Not surprisingly, there is certainly not an abundance of case law addressing sidetrack agreements in the context of coverage disputes.
The greater mystery than what a sidetrack agreement is may be what it's even doing in the policy--along with some of the other definitions of "insured contract" that are also pretty obscure, with likely almost no applicability.
are considered insured contracts under businessowners liability coverage.
By making sidetrack agreements an exception to the contractual liability exclusion, the exposure presented by this type of arrangement is protected against.
The second type of insured contract is a sidetrack agreement.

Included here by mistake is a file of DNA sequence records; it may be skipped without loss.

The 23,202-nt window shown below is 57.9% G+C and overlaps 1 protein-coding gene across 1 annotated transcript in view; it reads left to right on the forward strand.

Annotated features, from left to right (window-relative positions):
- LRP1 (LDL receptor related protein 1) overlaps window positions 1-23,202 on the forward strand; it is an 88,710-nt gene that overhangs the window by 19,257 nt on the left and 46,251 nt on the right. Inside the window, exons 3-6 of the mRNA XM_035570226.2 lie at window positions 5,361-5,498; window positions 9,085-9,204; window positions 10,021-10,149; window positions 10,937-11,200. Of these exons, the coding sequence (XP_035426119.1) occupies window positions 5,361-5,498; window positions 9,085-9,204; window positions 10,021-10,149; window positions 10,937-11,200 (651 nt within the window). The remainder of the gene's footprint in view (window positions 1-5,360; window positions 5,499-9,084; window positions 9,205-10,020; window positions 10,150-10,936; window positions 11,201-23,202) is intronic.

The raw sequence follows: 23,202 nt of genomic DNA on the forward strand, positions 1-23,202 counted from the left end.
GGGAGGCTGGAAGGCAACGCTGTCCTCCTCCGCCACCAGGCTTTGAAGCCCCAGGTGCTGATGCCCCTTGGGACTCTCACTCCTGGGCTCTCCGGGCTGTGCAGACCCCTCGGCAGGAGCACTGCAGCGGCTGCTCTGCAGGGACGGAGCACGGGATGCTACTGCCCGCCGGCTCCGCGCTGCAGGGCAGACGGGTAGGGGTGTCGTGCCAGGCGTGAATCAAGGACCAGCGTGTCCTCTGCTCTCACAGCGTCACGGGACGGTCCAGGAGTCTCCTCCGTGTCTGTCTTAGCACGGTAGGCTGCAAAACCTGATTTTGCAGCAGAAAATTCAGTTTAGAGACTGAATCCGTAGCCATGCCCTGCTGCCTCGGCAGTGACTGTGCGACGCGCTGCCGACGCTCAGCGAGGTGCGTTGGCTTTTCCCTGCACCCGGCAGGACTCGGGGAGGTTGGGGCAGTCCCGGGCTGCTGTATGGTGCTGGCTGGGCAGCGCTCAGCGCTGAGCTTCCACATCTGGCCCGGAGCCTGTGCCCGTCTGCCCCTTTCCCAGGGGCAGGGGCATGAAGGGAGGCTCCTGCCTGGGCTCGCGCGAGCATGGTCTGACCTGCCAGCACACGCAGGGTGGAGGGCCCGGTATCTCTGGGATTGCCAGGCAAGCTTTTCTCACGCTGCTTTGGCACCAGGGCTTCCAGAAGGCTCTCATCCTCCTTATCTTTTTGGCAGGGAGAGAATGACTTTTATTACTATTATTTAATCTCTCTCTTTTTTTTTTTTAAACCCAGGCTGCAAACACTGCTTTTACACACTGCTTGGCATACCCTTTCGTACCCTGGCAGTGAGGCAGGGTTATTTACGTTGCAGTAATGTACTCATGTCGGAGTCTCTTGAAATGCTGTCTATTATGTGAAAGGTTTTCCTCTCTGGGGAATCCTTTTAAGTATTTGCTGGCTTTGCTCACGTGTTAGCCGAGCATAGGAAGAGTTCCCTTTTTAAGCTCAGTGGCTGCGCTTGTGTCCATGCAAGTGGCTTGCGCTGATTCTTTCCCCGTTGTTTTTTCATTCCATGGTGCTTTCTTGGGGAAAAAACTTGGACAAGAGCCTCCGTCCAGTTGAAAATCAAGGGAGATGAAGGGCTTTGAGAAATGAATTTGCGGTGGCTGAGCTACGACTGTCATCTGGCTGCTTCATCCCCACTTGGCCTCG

A sidetrack agreement is a contract between a business and a railroad wherein the railroad builds a track on the business's property to facilitate shipping, and the business then agrees to release the railroad from liability.
Sidetrack agreements, as we've seen, are agreements where a railroad will extend its tracks onto a business's premises for loading and unloading.
One exception is for liability assumed under a sidetrack agreement.
As with other parts of exclusion J, this part of the exclusion does not apply to liability assumed under a sidetrack agreement.